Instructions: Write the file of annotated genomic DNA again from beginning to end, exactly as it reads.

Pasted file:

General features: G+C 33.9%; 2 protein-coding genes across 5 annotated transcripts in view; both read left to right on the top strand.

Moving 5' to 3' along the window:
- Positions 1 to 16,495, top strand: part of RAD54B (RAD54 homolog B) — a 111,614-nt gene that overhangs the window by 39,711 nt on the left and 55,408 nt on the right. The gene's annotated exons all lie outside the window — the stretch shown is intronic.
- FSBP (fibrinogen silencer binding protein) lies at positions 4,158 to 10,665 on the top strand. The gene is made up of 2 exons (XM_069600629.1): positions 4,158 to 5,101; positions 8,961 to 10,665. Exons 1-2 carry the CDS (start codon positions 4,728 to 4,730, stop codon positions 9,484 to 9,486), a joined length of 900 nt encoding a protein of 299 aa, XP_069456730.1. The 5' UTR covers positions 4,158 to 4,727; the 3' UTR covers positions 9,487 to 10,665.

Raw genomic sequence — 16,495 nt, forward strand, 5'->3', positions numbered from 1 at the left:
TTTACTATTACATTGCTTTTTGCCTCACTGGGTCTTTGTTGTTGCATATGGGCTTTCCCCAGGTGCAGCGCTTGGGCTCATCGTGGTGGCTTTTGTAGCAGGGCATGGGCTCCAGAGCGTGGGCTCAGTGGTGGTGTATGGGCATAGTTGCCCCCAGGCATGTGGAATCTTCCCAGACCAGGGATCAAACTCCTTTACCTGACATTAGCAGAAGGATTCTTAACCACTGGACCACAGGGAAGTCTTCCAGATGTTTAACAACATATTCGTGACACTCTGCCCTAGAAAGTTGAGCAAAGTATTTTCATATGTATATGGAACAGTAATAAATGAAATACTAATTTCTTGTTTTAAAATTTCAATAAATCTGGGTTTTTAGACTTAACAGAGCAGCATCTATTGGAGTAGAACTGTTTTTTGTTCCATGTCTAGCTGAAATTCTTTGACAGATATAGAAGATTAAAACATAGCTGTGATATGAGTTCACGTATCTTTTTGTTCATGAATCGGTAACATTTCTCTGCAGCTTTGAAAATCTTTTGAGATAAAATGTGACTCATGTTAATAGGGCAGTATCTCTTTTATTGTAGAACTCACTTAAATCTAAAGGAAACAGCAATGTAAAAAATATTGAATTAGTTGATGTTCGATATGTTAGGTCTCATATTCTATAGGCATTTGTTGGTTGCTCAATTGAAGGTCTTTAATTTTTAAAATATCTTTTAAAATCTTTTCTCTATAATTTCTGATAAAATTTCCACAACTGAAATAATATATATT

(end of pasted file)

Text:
General features: G+C 33.9%; 2 protein-coding genes across 5 annotated transcripts in view; both read left to right on the top strand.

Moving 5' to 3' along the window:
- Positions 1 to 16,495, top strand: part of RAD54B (RAD54 homolog B) — a 111,614-nt gene that overhangs the window by 39,711 nt on the left and 55,408 nt on the right. The gene's annotated exons all lie outside the window — the stretch shown is intronic.
- FSBP (fibrinogen silencer binding protein) lies at positions 4,158 to 10,665 on the top strand. The gene is made up of 2 exons (XM_069600629.1): positions 4,158 to 5,101; positions 8,961 to 10,665. Exons 1-2 carry the CDS (start codon positions 4,728 to 4,730, stop codon positions 9,484 to 9,486), a joined length of 900 nt encoding a protein of 299 aa, XP_069456730.1. The 5' UTR covers positions 4,158 to 4,727; the 3' UTR covers positions 9,487 to 10,665.

Raw genomic sequence — 16,495 nt, forward strand, 5'->3', positions numbered from 1 at the left:
TTTACTATTACATTGCTTTTTGCCTCACTGGGTCTTTGTTGTTGCATATGGGCTTTCCCCAGGTGCAGCGCTTGGGCTCATCGTGGTGGCTTTTGTAGCAGGGCATGGGCTCCAGAGCGTGGGCTCAGTGGTGGTGTATGGGCATAGTTGCCCCCAGGCATGTGGAATCTTCCCAGACCAGGGATCAAACTCCTTTACCTGACATTAGCAGAAGGATTCTTAACCACTGGACCACAGGGAAGTCTTCCAGATGTTTAACAACATATTCGTGACACTCTGCCCTAGAAAGTTGAGCAAAGTATTTTCATATGTATATGGAACAGTAATAAATGAAATACTAATTTCTTGTTTTAAAATTTCAATAAATCTGGGTTTTTAGACTTAACAGAGCAGCATCTATTGGAGTAGAACTGTTTTTTGTTCCATGTCTAGCTGAAATTCTTTGACAGATATAGAAGATTAAAACATAGCTGTGATATGAGTTCACGTATCTTTTTGTTCATGAATCGGTAACATTTCTCTGCAGCTTTGAAAATCTTTTGAGATAAAATGTGACTCATGTTAATAGGGCAGTATCTCTTTTATTGTAGAACTCACTTAAATCTAAAGGAAACAGCAATGTAAAAAATATTGAATTAGTTGATGTTCGATATGTTAGGTCTCATATTCTATAGGCATTTGTTGGTTGCTCAATTGAAGGTCTTTAATTTTTAAAATATCTTTTAAAATCTTTTCTCTATAATTTCTGATAAAATTTCCACAACTGAAATAATATATATT